MLB commissioner Rob Manfred speaks during a press conference after...

MLB commissioner Rob Manfred speaks during a press conference after his first owners' meeting as baseball commissioner, Thursday, May 21, 2015, in New York. Credit: AP / Bebeto Matthews

Before replacing Bud Selig as commissioner, Rob Manfred was Major League Baseball's point man in its prosecution of Alex Rodriguez during the Biogenesis investigation. More than a year later, however, Manfred almost sounded like an A-Rod fan Thursday at the conclusion of the owners' meetings in Manhattan.

"Look, I think Alex has done a great job re-entering a difficult situation," Manfred said. "Whenever a player is suspended, it's difficult to return to the field, and he's played well. Good for him. I'm pleased for him."

The battle between MLB and Rodriguez over the season-long Biogenesis suspension was a bitter fight, but A-Rod apparently was able to smooth over his transition by meeting with Manfred before spring training began.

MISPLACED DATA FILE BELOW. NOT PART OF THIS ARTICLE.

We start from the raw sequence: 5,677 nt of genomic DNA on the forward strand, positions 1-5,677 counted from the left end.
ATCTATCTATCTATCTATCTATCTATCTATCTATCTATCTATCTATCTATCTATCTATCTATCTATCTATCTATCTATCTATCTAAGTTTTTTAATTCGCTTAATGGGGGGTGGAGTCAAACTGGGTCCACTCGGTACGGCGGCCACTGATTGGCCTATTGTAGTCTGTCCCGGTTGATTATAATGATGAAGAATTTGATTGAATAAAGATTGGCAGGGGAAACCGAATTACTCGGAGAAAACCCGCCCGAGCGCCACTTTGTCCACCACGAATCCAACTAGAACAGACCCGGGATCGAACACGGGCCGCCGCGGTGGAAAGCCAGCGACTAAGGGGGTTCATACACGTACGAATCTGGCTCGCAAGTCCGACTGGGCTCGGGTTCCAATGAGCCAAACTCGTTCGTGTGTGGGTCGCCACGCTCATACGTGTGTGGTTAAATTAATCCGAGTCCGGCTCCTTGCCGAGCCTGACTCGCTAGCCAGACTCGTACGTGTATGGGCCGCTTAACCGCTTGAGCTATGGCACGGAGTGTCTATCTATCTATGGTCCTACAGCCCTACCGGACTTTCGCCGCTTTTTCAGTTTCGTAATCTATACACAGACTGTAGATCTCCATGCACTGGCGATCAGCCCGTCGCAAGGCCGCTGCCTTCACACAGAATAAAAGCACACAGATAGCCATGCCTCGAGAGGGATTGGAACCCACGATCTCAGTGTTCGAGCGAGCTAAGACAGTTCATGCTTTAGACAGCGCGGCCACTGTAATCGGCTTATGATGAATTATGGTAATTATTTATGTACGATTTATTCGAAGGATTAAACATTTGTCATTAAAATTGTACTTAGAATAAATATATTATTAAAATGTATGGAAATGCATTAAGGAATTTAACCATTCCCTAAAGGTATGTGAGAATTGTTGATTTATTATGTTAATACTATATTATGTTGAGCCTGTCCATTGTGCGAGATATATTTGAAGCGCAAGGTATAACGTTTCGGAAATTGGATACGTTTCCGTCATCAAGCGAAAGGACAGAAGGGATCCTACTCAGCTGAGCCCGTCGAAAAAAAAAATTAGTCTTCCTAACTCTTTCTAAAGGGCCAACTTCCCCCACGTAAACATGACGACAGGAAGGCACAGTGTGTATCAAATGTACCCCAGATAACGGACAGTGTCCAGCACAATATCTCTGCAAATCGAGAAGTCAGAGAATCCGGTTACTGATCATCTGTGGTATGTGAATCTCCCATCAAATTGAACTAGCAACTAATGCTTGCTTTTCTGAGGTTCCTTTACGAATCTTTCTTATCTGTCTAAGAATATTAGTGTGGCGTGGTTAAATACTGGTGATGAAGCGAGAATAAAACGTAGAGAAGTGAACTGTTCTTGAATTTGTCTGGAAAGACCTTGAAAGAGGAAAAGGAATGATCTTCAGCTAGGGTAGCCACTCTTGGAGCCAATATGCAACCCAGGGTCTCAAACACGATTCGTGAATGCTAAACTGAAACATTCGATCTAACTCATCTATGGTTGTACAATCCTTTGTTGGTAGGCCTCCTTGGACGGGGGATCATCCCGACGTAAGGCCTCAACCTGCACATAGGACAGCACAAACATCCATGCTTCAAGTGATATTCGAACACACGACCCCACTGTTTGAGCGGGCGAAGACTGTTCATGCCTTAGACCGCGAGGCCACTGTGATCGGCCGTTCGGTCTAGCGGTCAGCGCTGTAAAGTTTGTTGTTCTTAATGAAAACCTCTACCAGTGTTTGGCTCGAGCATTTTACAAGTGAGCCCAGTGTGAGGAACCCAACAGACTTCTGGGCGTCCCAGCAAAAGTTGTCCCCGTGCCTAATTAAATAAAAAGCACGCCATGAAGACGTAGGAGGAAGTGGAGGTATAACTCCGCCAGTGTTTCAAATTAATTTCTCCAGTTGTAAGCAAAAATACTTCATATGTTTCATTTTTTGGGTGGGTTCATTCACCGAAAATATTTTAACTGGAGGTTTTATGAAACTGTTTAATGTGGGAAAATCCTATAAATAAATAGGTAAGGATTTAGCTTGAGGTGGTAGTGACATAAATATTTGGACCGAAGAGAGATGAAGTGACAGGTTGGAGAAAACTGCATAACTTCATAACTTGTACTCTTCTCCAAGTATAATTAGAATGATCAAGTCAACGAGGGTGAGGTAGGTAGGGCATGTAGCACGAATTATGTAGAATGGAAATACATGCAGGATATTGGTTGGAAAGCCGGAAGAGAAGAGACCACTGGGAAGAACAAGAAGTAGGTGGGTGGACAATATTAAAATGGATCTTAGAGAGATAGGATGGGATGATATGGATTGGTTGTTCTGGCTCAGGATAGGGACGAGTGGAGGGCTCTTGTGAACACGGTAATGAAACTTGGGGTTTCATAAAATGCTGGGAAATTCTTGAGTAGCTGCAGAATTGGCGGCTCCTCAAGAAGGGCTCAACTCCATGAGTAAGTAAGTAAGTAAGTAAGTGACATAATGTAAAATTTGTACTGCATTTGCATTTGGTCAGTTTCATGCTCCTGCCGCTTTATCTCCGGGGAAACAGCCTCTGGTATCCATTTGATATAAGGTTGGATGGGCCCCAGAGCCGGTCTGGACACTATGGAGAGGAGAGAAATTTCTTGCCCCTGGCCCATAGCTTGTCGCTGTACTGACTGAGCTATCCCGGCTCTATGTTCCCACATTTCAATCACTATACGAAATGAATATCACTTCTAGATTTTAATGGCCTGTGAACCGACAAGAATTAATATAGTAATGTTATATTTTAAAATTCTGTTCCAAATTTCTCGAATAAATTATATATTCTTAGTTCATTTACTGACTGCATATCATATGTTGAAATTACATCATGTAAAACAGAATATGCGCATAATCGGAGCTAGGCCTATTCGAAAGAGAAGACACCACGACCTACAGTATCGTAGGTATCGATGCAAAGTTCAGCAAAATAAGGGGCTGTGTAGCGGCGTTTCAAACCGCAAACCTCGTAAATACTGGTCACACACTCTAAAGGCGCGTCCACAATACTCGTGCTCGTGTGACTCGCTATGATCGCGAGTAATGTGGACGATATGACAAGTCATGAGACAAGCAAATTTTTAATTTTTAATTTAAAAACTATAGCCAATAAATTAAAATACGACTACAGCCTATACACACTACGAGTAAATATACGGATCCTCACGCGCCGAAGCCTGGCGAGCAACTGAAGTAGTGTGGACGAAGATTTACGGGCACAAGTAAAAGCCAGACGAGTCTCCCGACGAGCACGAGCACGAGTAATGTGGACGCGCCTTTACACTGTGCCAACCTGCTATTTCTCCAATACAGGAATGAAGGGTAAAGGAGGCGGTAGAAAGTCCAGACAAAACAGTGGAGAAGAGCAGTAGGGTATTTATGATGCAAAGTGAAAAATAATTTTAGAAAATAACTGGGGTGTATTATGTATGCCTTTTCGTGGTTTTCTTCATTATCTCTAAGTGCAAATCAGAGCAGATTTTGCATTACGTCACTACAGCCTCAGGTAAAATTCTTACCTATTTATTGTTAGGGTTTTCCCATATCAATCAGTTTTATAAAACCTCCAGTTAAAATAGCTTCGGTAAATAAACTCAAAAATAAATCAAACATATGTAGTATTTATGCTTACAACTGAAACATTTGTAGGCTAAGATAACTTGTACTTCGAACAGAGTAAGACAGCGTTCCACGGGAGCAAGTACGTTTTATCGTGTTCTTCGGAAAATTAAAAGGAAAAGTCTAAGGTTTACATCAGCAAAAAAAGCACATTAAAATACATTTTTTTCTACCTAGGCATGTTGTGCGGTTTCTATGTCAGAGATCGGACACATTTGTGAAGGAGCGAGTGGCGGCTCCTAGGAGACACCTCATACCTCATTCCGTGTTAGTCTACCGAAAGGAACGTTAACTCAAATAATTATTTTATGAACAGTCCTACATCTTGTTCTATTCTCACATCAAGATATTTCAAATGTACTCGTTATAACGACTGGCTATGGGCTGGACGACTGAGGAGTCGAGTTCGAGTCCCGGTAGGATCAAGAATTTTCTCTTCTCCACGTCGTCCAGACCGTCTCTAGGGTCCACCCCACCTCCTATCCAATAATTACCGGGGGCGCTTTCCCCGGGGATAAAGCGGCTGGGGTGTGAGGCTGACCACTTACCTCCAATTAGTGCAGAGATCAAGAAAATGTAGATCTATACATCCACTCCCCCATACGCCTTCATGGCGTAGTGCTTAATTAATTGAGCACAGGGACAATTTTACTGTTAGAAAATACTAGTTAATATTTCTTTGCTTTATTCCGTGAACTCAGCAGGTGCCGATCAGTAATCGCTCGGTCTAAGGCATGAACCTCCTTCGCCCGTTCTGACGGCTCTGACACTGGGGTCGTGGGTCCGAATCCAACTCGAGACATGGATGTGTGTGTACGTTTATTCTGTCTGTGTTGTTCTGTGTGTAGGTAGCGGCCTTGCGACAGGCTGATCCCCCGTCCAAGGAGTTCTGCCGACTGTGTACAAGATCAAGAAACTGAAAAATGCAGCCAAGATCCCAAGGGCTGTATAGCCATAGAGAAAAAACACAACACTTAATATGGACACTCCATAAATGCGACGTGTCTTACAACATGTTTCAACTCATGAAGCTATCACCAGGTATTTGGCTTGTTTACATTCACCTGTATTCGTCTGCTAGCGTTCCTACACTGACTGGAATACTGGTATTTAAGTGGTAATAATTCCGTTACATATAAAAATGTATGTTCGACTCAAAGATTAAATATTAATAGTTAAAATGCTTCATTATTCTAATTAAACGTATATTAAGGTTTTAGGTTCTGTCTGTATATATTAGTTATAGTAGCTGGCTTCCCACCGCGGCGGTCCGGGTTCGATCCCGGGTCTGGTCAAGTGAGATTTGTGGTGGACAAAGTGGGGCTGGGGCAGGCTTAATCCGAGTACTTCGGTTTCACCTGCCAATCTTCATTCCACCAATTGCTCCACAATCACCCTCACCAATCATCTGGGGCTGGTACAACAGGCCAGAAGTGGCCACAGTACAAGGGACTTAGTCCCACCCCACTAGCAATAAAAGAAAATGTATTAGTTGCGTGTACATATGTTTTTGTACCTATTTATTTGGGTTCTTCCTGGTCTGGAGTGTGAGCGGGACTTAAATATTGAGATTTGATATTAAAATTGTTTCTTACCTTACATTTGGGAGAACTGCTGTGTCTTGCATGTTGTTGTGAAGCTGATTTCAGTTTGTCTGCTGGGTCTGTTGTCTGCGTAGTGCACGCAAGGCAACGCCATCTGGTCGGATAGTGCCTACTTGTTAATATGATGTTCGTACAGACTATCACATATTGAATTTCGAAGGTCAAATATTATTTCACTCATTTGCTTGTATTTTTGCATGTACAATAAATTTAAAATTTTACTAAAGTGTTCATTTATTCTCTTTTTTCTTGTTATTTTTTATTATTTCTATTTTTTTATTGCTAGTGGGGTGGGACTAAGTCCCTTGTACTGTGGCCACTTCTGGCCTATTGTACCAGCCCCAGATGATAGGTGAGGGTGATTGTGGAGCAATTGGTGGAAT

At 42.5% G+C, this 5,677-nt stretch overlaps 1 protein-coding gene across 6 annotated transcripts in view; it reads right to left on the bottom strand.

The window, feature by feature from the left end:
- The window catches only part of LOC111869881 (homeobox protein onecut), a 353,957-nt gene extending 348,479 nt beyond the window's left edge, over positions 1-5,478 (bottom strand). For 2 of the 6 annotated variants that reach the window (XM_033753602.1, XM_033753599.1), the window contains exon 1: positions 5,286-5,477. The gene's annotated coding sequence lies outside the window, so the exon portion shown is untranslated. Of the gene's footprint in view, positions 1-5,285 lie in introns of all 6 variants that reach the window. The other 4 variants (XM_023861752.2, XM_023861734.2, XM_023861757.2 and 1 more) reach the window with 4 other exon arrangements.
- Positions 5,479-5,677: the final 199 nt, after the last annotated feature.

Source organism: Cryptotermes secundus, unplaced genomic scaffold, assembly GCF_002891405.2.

The only remaining dispute is with the Yankees, who contend they are not obligated to pay Rodriguez for the first of his home run milestones. The initial $6 million was triggered when A-Rod tied Willie Mays by hitting No. 660 earlier this month.

The Players Association says it will back Rodriguez if he chooses to appeal, and he has until the end of the month to do so. But Manfred said Thursday that the commissioner's office is not involved in that conflict because it is between the Yankees and Rodriguez. He did suggest, however, that the Yankees may have the high ground from a contractual standpoint.

"The Yankees have a well-founded legal position," Manfred said. "If there's a dispute over it, it will get handled in the ordinary course."

A day earlier, when Hal Steinbrenner addressed the A-Rod situation between meetings, he said the Yankees will follow the letter of the contract if they lose to Rodriguez on appeal.

"If there's any contractual obligations on our end, we're going to meet them," Steinbrenner said. "It's no different than any other contract."

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